When the mineral elements precipitate, they become insoluble in water, and they need to be water soluble before they can be used by the plants (thus, “tied up” in the nutrient solution). Hydroponic nutrients are made up of both Macro-elements (nutrients that the plants need in large quantities), and Micro-elements (nutrients that the plants need in small quantities). These micro-elements tend to easily bond with the other elements, especially in high pH conditions, and/or when there’s a large concentration of minerals.
What is a Chelated Micro-Nutrient
The Chelating process basically forms a protective shell around the particular mineral element, as well as creates a neutral charge. This keeps them from bonding with each other, and becoming tied up in the nutrient solution. The word “chelate” is of Greek origin and refers to a crabs claw, and the tight hold their claws pinch down with. When two molecules of the same type surround a particular mineral, that’s known as a chelate. But some chelating molecule are shaped like a letter ‘C’ and surround the mineral with just one molecule. This type is called a “complex.” Some minerals like boron are limited to forming only complex bonds, because they only have one chelating molecule they can bond with. This isn’t a true chelated mineral, but it’s often represented and sold as a chelated micro-nutrient.
Types of Chelates
The Chelating molecules need a type of glue to glue them in place to the specific mineral element they want. There’s a few bonding agents that can be used for this, each has a different affect for the plants. The least desirable would be sodium. For anyone who has poured table salt (sodium) on their grass lawn as a kid, knows that sodium is toxic to plants. Along with the mineral elements, the plants will absorb it, and a sodium buildup in the plant tissue could be extremely damaging to the plants.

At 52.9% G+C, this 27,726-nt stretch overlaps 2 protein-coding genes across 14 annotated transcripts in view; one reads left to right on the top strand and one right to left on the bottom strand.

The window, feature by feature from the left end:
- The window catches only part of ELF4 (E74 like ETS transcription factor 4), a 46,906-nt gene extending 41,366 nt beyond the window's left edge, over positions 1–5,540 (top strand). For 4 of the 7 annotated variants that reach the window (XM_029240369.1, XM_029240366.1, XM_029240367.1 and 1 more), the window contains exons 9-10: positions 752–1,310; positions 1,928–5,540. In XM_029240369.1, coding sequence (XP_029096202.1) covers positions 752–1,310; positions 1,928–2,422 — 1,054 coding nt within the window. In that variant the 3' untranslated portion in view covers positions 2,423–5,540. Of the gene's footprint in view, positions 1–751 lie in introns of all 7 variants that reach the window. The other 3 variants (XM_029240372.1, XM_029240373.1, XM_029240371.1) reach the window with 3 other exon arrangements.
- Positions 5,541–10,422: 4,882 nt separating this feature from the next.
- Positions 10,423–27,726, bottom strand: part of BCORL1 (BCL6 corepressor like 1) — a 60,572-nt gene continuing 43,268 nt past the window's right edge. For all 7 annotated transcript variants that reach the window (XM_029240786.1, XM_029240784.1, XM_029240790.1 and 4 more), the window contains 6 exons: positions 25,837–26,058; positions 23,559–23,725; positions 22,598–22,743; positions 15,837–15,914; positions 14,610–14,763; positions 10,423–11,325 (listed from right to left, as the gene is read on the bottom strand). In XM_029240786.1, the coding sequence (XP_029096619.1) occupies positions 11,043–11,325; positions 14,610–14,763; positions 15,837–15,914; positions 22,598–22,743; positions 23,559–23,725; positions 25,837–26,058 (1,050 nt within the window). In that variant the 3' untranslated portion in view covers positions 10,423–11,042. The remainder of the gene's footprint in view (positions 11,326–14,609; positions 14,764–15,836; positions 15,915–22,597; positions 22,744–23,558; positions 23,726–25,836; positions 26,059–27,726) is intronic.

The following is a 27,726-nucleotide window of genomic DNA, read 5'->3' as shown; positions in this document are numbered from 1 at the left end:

One of the most common forms of chelates is Ethylene Diamine Tetraacetic Acid (EDTA). Ethylene Diamine Tetraacetic Acid is a large synthetic molecule, and it bonds very tightly to mineral elements. But once the elements enters the plant, this very tight bond can be a negative characteristic. The EDTA wants to bond to something so strongly that even once it’s separated from the mineral element inside the plant tissue, it still wants to hold onto something, and so it may grab onto another mineral element. EDTA can help solve one mineral deficiency, but in some cases it can wind up causing another. EDTA has even been known to take calcium directly out of the cell walls of the already formed plant tissue, this causes cell damage to the plant. In cases where there has been a significant amount of cell damage from calcium loss this way, the plant is unable to maintain enough water pressure (like blood pressure in humans), and it may appear like the plants are wilting.
Amino acid Chelates
Another type of chelate is the amino acid chelates. Amino acid chelates have a somewhat less of a strong bond than EDTA chelates, but once the mineral has been absorbed by the plant and released from the amino acid, the plant can also use the left over amino acid as a source of nitrogen. They also have a smaller molecule size than EDTA chelates do. Amino acids are the building blocks for cell formation, so it doesn’t go unused by the plant. Unlike the synthetic EDTA chelates where the plant doesn’t know what to do with it when it’s left over. Because the amino acids are recognized by the plant as building blocks, the minerals can easily move within the plant tissue to where their needed because the leftover amino acids can easily be used anywhere in the plant tissue. Amino acid chelates are also often available for use in organic nutrient formulas, and come in both liquid or dry form.
Another form of amino acid chelates is the glycine chelates. Just like regular amino acid chelates, once the glycine is separated from the mineral element inside the plant tissue, the leftover glycine (amino acid) is used by the plant tissue. The glycine amino acids have an even smaller molecule size, making them even easier to be absorbed by the plants. That makes glycine chelates particularly useful in foliar applications, because they passes through the plants leaf pores (stomata) easier than other, larger molecule chelates can.
Amino acid chelates are very safe for plants, for both root uptake and foliar applications, and would really need large amounts to be applied before they could become toxic to plants. However generally speaking care should be taken to avoid toxic effect using EDTA chelates, and I would always avoid using chelated minerals that use sodium as a binder. When looking for chelated minerals it’s best to look for ones that don’t use sodium, ones that the minerals are readily available to the plants, ones that doesn’t promote other deficiencies (like EDTA chelates), and ones that have an organic certification.
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